World Coins & Currency
Book Review by Jan M. Dyroff
Allen G. Berman. Iola: Krause Publications, 2006. $17.99
This book is another, and the latest, numismatic volume in the Warman’s Companion Series, which is designed to offer the reader a brief but enthusiastically extensive view of a topic. For someone who already collects world coins and currency, the book will be a pleasant diversion, and for those who do not it would be a good overview and introduction. It is handsomely put together and lavishly illustrated – with color prints on semi-gloss paper as opposed to the flat black and white of the “phone book” catalogs.
It should be stressed that this is not a soup-to-nuts guide. It does not present every issue from every country, but it does provide an informative general sampling. Perhaps the best take on the scope of the book is what the author has to say.
“This book is not intended to be a comprehensive resource about world coins and paper money. In fact, a full library is needed to answer every question regarding this subject. Rather, it is intended to fill a much-needed niche – a very basic introduction, in which a reader can get a quick overview of the hobby and get a general feel for the background, characteristics and values of each of the common categories presented.
Clearly the most thoroughly covered nation is Canada, and for the coins of our neighbor to the north, this book could serve as a functioning catalog. All circulating legal tender coins from 1859 to date are presented, together with a presentation on their evolution and on grading (which is very important as Canadian grading standards are different from those applied to most “world coins”).
For Victoria and Edward VII values are given for Very Good and Very Fine, for George V they are given for Very Good and Extremely Fine, for George VI. They are given for Extremely Fine and Uncirculated, and for Elizabeth II we find Extremely Fine and Brilliant Uncirculated (or MS-60). You can see that this does not cover the entire spectrum.
Since this is a world-scope book, it is helpful to know the countries represented. European coins encompass Austria, the Balkans, the Baltic States, the British Isles, British Colonies and Commonwealth, the Caucasus, Czechoslovakia, France and Germany. Other areas are more general and include African Coins; Asian, North African and Pacific Coins; Coins of the Americas; and, lastly, World Paper Money. Clearly, deciding how to categorize and what to include was a monumental task. All of the examples are modern, in the sense that they do not go back much before the eighteenth century.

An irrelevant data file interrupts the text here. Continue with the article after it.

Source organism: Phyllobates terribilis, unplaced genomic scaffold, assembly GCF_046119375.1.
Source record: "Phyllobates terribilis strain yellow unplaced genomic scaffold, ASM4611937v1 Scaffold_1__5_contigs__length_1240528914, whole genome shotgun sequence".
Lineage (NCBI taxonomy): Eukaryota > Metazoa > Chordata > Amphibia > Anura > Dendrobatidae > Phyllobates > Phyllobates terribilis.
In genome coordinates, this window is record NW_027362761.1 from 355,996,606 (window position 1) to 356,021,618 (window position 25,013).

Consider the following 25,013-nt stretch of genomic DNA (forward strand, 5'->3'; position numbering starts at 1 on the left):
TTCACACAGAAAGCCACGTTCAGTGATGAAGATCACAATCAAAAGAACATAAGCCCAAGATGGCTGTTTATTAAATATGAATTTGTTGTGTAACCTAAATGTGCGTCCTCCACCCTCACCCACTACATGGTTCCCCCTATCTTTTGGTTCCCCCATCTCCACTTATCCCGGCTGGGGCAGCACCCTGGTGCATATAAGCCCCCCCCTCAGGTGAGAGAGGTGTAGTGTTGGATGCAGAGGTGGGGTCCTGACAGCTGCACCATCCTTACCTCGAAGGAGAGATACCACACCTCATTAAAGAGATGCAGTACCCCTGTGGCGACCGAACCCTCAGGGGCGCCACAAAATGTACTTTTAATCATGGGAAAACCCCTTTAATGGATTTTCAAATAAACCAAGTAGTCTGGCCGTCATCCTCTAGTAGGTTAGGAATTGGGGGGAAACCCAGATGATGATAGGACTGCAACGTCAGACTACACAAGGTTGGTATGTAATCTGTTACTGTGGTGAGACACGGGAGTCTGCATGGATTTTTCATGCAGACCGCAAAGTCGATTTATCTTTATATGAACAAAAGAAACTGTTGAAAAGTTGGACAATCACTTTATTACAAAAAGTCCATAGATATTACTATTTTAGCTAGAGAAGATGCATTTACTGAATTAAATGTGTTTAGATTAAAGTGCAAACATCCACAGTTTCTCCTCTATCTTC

Two of the most important questions about world coins are answered. The first, where to get them, presents a few good suggestions – like trying eBay (but with all the caveat emptor flags flying), or going to a local coin show, or visiting a dealer (with luck, one with “junk boxes”). The point is that it need not be costly to get your feet wet when coming to collecting world coins.
The other question deals with disposing of world coins. This is not as easy or as straightforward as the process is with United States coins. With a world coin, more so than other types of numismatic material; there has to be a demand or market in place at the time you’re trying to sell. Mr. Berman suggests that, depending, you might receive anywhere from ten to ninety percent of catalog value. This is absolutely worth remembering. On “Antiques Roadshow” what they call insurance value approximates what we call catalog value.
As a point of credit, Mr. Berman steers the potential collector to a number of appropriate organizations: The American Numismatic Association, The American Numismatic Society, the Canadian Numismatic Society and the Sociedad Nunismatica de Mexico, and on a regional level to a number of groups, including our own NENA.
So, now that gift-giving season is on us again, I suggest that this book would make a perfect present for someone just starting coin collecting – it could be an adult, but it would also be great for a young person who might be interested in learning about coins. After all, young numismatists are the lifeblood of the hobby.
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